Avoiding the font frenzy

You have access to tens of thousands of fonts. But you probably shouldn’t use more than a couple of them. Why?

Once, businesspeople communicated primarily using devices called typewriters. Most typewriters offered just one font, and the most popular model in offices, the IBM Selectric, used a font we know as Courier. Somehow, everyone managed to communicate effectively. Then came Mac and Windows, with their graphic user interfaces, as well as laser and inkjet printers. Given access to massive libraries of fonts, many users began to equate creativity with using as many fonts as possible.

But using several different fonts in a single document confuses the eyes and brain. Instead of providing a logical order to follow, it creates visual chaos. In addition, many of the fonts people see as particularly creative or cool actually tend to be difficult to read.

The simple fact is that the most readable typefaces are generally the ones many people consider to be boring. Fonts such as Times, Palatino, Century, Garamond, and Goudy are readable because they use a character design that’s familiar to the eye. They employ what are known as serifs, which are those tiny little feet at the bottom of letters, or on the edges of letters such as T. Pick up nearly any book in your office, and you’ll notice that the pages are set with a simple font that uses serifs. Publishers don’t do that because they lack creativity; they do it because they know it provides the greatest readability.

When you develop anything with more than a few words, your best choice will nearly always be one of those familiar serif fonts.

How large should your fonts be? Large enough to be readable. Most books are set in 11- or 12-point text, because that’s a familiar and comfortable size for the eyes. In most fonts and communications applications, 11-point type works well. Be careful about going with anything smaller than 10-point, especially if a large portion of your audience is older than age 45. (Readers older than that understand why; younger readers will learn when they get there.) If you’ve decided to use a font that doesn’t have serifs, like Calibri or Aptos (what’s known as a sans serif font), you’ll generally want to make the type a little larger.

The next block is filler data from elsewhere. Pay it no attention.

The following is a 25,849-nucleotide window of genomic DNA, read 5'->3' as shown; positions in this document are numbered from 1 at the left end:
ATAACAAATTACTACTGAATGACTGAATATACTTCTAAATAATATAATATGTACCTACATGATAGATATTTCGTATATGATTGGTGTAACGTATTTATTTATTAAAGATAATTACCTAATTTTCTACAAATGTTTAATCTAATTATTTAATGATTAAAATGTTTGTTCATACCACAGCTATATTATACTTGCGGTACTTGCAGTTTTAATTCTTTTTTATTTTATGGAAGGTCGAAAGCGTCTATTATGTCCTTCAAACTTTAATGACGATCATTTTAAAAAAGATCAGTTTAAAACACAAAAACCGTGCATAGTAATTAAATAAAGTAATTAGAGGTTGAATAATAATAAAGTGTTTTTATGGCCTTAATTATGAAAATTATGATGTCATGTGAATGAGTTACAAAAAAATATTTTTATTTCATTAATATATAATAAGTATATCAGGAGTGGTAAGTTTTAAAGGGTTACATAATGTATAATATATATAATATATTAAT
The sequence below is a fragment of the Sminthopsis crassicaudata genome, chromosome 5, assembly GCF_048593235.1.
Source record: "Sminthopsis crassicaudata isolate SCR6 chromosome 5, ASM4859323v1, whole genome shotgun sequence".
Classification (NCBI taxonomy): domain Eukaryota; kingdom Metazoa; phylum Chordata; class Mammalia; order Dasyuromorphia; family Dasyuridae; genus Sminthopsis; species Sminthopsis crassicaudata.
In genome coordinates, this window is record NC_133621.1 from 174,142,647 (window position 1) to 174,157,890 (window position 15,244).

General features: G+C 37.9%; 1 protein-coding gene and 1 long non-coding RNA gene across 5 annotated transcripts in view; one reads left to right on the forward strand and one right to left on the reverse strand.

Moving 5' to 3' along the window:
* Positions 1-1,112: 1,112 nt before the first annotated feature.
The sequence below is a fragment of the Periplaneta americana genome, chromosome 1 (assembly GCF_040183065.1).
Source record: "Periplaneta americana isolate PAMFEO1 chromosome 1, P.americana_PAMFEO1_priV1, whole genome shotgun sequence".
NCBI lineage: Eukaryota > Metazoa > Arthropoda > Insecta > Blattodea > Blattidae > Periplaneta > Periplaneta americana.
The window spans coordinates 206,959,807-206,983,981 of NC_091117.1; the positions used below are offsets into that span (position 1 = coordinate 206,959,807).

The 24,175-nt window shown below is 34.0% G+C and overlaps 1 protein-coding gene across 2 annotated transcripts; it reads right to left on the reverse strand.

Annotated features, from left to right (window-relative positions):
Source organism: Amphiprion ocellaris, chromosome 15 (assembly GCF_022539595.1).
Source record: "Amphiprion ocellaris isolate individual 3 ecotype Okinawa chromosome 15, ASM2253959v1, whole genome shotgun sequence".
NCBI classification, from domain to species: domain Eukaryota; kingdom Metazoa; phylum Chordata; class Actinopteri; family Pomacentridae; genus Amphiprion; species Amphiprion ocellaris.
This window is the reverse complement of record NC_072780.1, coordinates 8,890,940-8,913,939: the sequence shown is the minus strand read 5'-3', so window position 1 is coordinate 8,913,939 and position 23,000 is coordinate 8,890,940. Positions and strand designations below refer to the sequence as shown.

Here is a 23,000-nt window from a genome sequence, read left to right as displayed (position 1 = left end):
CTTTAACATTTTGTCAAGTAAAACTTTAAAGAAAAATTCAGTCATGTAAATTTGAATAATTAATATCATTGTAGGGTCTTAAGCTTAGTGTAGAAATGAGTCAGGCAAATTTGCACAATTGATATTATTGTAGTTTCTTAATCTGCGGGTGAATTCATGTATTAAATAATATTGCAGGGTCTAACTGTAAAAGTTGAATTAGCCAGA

You can improve readability of most fonts by increasing the spacing (what’s known as leading, because typesetters used to insert narrow sheets of lead between lines of type). A good rule of thumb is to use leading that’s about 25 percent more than your type size. For example, if you’re using 11-point type, try 14-point leading.

It’s a good idea to keep your font choice and size consistent throughout your document, although it’s okay to use a different font (or a different color) for headings and subheadings. You might use a regular font for the body text, an italicized font for subheadings, and a larger sans-serif font for headings. The differences will provide visual cues to the reader.

If you want to add emphasis to specific words or sentences, consider using boldface or underscoring instead of italics. They tend to command more attention, and are usually easier on the reader’s eyes. Other visual cues such as bullet points and bold lead-ins will guide the reader across the page, helping her access relevant information more quickly.

Be especially careful when using light-colored type with a dark background. That can be attractive, but only if it’s readable. Normally, sans-serif fonts are a better choice in these situations. No matter which type of font you choose, increase the size by a point or two, and your readers will be happier with the results.

In addition, make sure that there’s a clear contrast between the color of the type and its background. If the type color is too close to the background color, it will be much harder for readers — especially older readers — to distinguish it.

Finally, one way to make your font choices more effective is to make healthy use of white space. Resist the temptation to fill every square inch with type, your logo, or other images. Leaving white space around type makes it easier for readers to zero in on the most important parts of your message.